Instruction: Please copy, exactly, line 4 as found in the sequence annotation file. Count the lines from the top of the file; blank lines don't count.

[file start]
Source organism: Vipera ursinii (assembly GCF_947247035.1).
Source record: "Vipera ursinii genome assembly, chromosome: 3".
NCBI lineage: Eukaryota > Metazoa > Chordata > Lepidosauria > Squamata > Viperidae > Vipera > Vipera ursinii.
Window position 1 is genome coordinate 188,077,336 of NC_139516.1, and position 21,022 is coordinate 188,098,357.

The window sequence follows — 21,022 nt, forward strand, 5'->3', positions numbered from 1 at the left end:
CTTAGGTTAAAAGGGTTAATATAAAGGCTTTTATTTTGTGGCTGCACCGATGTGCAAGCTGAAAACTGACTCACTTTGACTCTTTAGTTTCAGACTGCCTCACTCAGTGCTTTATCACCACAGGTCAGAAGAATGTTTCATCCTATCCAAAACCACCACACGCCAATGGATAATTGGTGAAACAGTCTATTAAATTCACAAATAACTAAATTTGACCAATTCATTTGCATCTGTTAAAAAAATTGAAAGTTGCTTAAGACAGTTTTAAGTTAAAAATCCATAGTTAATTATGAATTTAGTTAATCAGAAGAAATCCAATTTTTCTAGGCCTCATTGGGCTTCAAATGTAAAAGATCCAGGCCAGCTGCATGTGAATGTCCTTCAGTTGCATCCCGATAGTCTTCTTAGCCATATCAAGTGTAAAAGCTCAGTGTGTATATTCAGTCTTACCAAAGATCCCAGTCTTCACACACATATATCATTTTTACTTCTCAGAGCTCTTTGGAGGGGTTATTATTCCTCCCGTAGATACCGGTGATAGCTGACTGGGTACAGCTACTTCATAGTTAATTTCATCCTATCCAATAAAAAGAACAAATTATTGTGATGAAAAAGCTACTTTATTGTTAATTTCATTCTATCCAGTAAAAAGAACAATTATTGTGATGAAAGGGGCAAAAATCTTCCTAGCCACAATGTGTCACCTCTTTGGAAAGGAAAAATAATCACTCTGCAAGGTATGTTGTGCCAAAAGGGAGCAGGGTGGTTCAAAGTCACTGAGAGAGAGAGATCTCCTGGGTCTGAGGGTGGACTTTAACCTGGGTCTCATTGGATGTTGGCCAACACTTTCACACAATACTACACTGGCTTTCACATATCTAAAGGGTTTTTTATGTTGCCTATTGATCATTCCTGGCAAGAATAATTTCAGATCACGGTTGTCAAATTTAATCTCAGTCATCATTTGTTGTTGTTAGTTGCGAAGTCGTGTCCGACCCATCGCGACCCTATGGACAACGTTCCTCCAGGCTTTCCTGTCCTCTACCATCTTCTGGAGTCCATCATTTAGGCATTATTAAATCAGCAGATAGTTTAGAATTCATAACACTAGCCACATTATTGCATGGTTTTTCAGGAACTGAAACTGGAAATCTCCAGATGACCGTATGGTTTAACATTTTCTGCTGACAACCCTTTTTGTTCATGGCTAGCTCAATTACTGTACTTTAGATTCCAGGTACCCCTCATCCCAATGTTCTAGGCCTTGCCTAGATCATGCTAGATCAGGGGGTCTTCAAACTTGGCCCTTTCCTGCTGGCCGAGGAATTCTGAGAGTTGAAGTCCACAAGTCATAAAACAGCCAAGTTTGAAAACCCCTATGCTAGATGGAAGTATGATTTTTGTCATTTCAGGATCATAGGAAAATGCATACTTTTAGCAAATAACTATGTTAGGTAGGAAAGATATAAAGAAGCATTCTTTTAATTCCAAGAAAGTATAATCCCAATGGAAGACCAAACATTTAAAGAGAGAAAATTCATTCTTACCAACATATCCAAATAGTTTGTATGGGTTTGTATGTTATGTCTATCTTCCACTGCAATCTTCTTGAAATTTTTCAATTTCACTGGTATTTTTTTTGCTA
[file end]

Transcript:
Window position 1 is genome coordinate 188,077,336 of NC_139516.1, and position 21,022 is coordinate 188,098,357.